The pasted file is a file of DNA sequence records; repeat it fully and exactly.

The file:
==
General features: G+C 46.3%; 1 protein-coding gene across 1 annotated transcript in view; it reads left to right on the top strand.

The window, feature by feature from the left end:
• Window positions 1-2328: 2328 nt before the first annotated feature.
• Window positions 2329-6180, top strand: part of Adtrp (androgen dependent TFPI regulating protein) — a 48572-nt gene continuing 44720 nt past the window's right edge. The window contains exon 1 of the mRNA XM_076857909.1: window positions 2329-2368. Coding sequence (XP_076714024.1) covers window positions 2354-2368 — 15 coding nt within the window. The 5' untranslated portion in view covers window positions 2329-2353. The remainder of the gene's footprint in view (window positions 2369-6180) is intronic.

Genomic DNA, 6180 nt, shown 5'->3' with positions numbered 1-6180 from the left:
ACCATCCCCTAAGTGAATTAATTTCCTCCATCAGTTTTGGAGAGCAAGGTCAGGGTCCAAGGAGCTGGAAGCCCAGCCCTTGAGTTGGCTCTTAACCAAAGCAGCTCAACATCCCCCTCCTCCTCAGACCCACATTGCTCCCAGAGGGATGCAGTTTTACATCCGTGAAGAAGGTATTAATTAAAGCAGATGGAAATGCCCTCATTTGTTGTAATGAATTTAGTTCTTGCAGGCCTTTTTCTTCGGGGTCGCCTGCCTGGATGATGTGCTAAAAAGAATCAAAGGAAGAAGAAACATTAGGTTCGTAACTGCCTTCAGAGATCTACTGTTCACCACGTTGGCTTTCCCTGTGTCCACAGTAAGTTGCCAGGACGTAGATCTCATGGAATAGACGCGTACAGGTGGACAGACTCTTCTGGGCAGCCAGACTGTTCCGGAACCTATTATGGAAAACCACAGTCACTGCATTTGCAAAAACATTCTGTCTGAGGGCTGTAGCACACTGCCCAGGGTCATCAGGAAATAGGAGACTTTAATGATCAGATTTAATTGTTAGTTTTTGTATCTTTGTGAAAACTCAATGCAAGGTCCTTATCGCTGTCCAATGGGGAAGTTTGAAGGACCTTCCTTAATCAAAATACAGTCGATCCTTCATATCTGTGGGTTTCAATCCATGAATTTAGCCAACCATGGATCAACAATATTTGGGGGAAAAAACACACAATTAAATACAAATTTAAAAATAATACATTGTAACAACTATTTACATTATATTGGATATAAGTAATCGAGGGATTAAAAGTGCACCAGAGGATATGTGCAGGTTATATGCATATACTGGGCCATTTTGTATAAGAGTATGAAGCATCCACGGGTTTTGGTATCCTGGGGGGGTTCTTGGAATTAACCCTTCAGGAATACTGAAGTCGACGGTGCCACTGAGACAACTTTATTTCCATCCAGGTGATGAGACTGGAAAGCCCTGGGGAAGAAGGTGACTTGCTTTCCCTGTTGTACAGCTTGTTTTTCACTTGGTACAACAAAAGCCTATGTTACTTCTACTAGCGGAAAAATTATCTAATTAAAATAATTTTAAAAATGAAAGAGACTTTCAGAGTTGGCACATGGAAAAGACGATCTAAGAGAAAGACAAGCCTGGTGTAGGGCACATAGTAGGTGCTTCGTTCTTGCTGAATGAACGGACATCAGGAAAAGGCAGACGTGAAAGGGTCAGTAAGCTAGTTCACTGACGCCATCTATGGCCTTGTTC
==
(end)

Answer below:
General features: G+C 46.3%; 1 protein-coding gene across 1 annotated transcript in view; it reads left to right on the top strand.

The window, feature by feature from the left end:
• Window positions 1-2328: 2328 nt before the first annotated feature.
• Window positions 2329-6180, top strand: part of Adtrp (androgen dependent TFPI regulating protein) — a 48572-nt gene continuing 44720 nt past the window's right edge. The window contains exon 1 of the mRNA XM_076857909.1: window positions 2329-2368. Coding sequence (XP_076714024.1) covers window positions 2354-2368 — 15 coding nt within the window. The 5' untranslated portion in view covers window positions 2329-2353. The remainder of the gene's footprint in view (window positions 2369-6180) is intronic.

Genomic DNA, 6180 nt, shown 5'->3' with positions numbered 1-6180 from the left:
ACCATCCCCTAAGTGAATTAATTTCCTCCATCAGTTTTGGAGAGCAAGGTCAGGGTCCAAGGAGCTGGAAGCCCAGCCCTTGAGTTGGCTCTTAACCAAAGCAGCTCAACATCCCCCTCCTCCTCAGACCCACATTGCTCCCAGAGGGATGCAGTTTTACATCCGTGAAGAAGGTATTAATTAAAGCAGATGGAAATGCCCTCATTTGTTGTAATGAATTTAGTTCTTGCAGGCCTTTTTCTTCGGGGTCGCCTGCCTGGATGATGTGCTAAAAAGAATCAAAGGAAGAAGAAACATTAGGTTCGTAACTGCCTTCAGAGATCTACTGTTCACCACGTTGGCTTTCCCTGTGTCCACAGTAAGTTGCCAGGACGTAGATCTCATGGAATAGACGCGTACAGGTGGACAGACTCTTCTGGGCAGCCAGACTGTTCCGGAACCTATTATGGAAAACCACAGTCACTGCATTTGCAAAAACATTCTGTCTGAGGGCTGTAGCACACTGCCCAGGGTCATCAGGAAATAGGAGACTTTAATGATCAGATTTAATTGTTAGTTTTTGTATCTTTGTGAAAACTCAATGCAAGGTCCTTATCGCTGTCCAATGGGGAAGTTTGAAGGACCTTCCTTAATCAAAATACAGTCGATCCTTCATATCTGTGGGTTTCAATCCATGAATTTAGCCAACCATGGATCAACAATATTTGGGGGAAAAAACACACAATTAAATACAAATTTAAAAATAATACATTGTAACAACTATTTACATTATATTGGATATAAGTAATCGAGGGATTAAAAGTGCACCAGAGGATATGTGCAGGTTATATGCATATACTGGGCCATTTTGTATAAGAGTATGAAGCATCCACGGGTTTTGGTATCCTGGGGGGGTTCTTGGAATTAACCCTTCAGGAATACTGAAGTCGACGGTGCCACTGAGACAACTTTATTTCCATCCAGGTGATGAGACTGGAAAGCCCTGGGGAAGAAGGTGACTTGCTTTCCCTGTTGTACAGCTTGTTTTTCACTTGGTACAACAAAAGCCTATGTTACTTCTACTAGCGGAAAAATTATCTAATTAAAATAATTTTAAAAATGAAAGAGACTTTCAGAGTTGGCACATGGAAAAGACGATCTAAGAGAAAGACAAGCCTGGTGTAGGGCACATAGTAGGTGCTTCGTTCTTGCTGAATGAACGGACATCAGGAAAAGGCAGACGTGAAAGGGTCAGTAAGCTAGTTCACTGACGCCATCTATGGCCTTGTTC